Film Review: Spider-man: Far From Home MILD SPOILERS

As the first MCU movie set in the post-Endgame world, this one is key with setting up how the universe will go from here, and it seems as though Marvel will be fine, as this is one of the best movies so far.

A large part of this is that Tom Holland is the best Spider-man we’ve had so far, he captures perfectly Peter Parker’s nerdy awkwardness, enthusiasm and the sense of a hero trying to find his place in the world. Having returned five years after Thanos’ finger snap, he has to rebuild his life (the movie does this very well, with a quick recap at the start which explains the whole situation in an entertaining way) and faces some tough questions. With several of earth’s mightiest heroes gone, can he continue as a friendly neighbourhood hero, or does he have to step up to the big leagues? And is he even ready for that? And how much will it impact on his personal life.


Peter is worried about this all, and still grieving the loss of his hero, mentor and friend Tony Stark. Nick Fury (Samuel L Jackson) is trying to contact him, but Peter just wants to go on his school trip to Europe, have some time with his friends and tell MJ (Zendaya) that he’s into her. When they get to Venice, Fury is waiting and wants to enlist him in the effort to stop giant “elementals”, beings which embody the elements and are a threat to the world.

During his first run in with one Peter is joined in the fight by a mysterious cloaked figure who defeats the water giant. Fury introduces them, and the man, dubbed Mysterio by the press, is revealed to be Quentin Beck (Jake Gyllenhaal), who has fought the elementals before but was unable to defeat them before they destroyed his earth. The events of Endgame have torn the fabric of the multiverse and the elementals, and Beck have wound up on this earth, and he is determined not to allow the same thing to happen again.

Beck and Peter bond, and the older hero provides him with advice, compassion and guidance, praising his bravery but understanding his desire for a regular life. Fury, however, is less well pleased and manipulates the events of the school trip to ensure that Peter is where he wants him to be, namely Prague, where the next attack will come.

The only quibble I have with this movie, and it’s extremely minor, is that they use Mysterio. Long time Spidey fans know that the fishbowl wearing character is a villain who uses trickery and illusions, which means that the revelation that Beck is a wrong ‘un lacks any surprise, which is fine as it’s not portrayed as a massive twist and occurs about halfway through the movie. My criticism here is that as soon as they introduce Mysterio you know that something isn’t quite right, and the film might have been more interesting had they used a second tier Marvel hero as the character. Picked a lesser known Avenger who’s a hero on the page and had them do the fake hero thing here.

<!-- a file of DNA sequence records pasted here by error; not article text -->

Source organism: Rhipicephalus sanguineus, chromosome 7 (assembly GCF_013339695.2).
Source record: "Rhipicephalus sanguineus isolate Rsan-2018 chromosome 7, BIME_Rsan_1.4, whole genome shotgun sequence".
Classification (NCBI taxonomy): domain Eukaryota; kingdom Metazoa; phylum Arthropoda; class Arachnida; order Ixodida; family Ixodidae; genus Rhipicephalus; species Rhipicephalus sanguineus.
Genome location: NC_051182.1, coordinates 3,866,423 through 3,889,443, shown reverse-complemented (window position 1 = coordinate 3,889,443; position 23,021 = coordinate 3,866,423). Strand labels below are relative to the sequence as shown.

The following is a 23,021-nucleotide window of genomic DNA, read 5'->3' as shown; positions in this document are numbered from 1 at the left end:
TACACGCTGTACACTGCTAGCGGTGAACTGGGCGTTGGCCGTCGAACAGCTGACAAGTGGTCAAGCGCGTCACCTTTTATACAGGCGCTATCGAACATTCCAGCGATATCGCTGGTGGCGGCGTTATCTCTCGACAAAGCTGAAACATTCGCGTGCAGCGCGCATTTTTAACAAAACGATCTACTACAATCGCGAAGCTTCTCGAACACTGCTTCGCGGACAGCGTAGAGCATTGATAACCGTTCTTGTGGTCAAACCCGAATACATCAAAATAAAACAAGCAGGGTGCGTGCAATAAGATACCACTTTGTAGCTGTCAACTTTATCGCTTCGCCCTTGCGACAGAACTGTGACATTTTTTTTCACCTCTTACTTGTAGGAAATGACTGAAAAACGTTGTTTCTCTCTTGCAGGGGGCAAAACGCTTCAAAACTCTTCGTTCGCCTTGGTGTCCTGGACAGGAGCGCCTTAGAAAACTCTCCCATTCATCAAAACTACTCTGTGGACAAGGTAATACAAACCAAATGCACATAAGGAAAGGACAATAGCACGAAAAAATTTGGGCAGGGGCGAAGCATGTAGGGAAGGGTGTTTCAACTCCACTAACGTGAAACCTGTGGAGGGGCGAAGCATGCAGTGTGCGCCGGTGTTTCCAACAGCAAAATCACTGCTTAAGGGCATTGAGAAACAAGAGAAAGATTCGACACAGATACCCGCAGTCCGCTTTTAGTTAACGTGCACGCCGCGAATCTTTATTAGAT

But like I said, the movie works fine despite this. Gyllenhaal should be praised for coming across as fairly likeable, and it’s a nice dramatic irony that we can see the tricks he’s using to exploit Peter into doing what he wants. The little moments, the allusions to Tony Stark, it’s all done extremely well.

While the audience can see the turn coming, it makes sense that Peter falls for it. He’s desperate for someone to fill the shoes of Iron Man, not just on a personal level but for the world. He feels uncomfortable and unprepared to step into the role of earth’s greatest defender himself, so a charismatic, older hero with a sad backstory is exactly who he’d believe would be the right choice.

His decision is dumb, but you can see how he’s manipulated into making it, so it makes sense why he does it.

The cast in general are all on fine form, with Jackson in his comfort zone as Fury, backed up by Cobie Smulders’ Maria Hill, who is still a bit one note but convinces as a capable and cool headed agent. And all of Peter’s fellow students work well, and there is plenty of humour in their interactions, particularly his best friend Ned played with real comic talent by Jacob Batalon. And there’s a nice subplot about Aunt May and Happy getting closer.

And the Peter and MJ relationship is wonderful. Zendaya’s character is a sarcastic, darkly humorous delight, a bit of an oddball but one who sparks well with Peter’s more cheery demeanour. Her confidence and openness in conversation makes her an interesting character and it’s easy to see why Peter is smitten, it also helps that Zendaya has little moments where she allows cracks in the exterior to show. Their relationship is wonderfully sweet and charming, a natural awkwardness to some of their chatting and probably the best Spider-man couple we’ve had so far.

This movie ticks all the boxes for me, it serves to develop Peter as a character and set up what Spidey will have to deal with in the future and it deals with how the world it takes place in has changed. It works as a self contained movie but also feels like the continuation of the whole series, showing the impact of the relationships and events of the previous movies.

It just works and continues to show that the MCU incarnation of Spider-man is the best so far.

Verdict: 9/10.

Any thoughts? You know what to do. BETEO.

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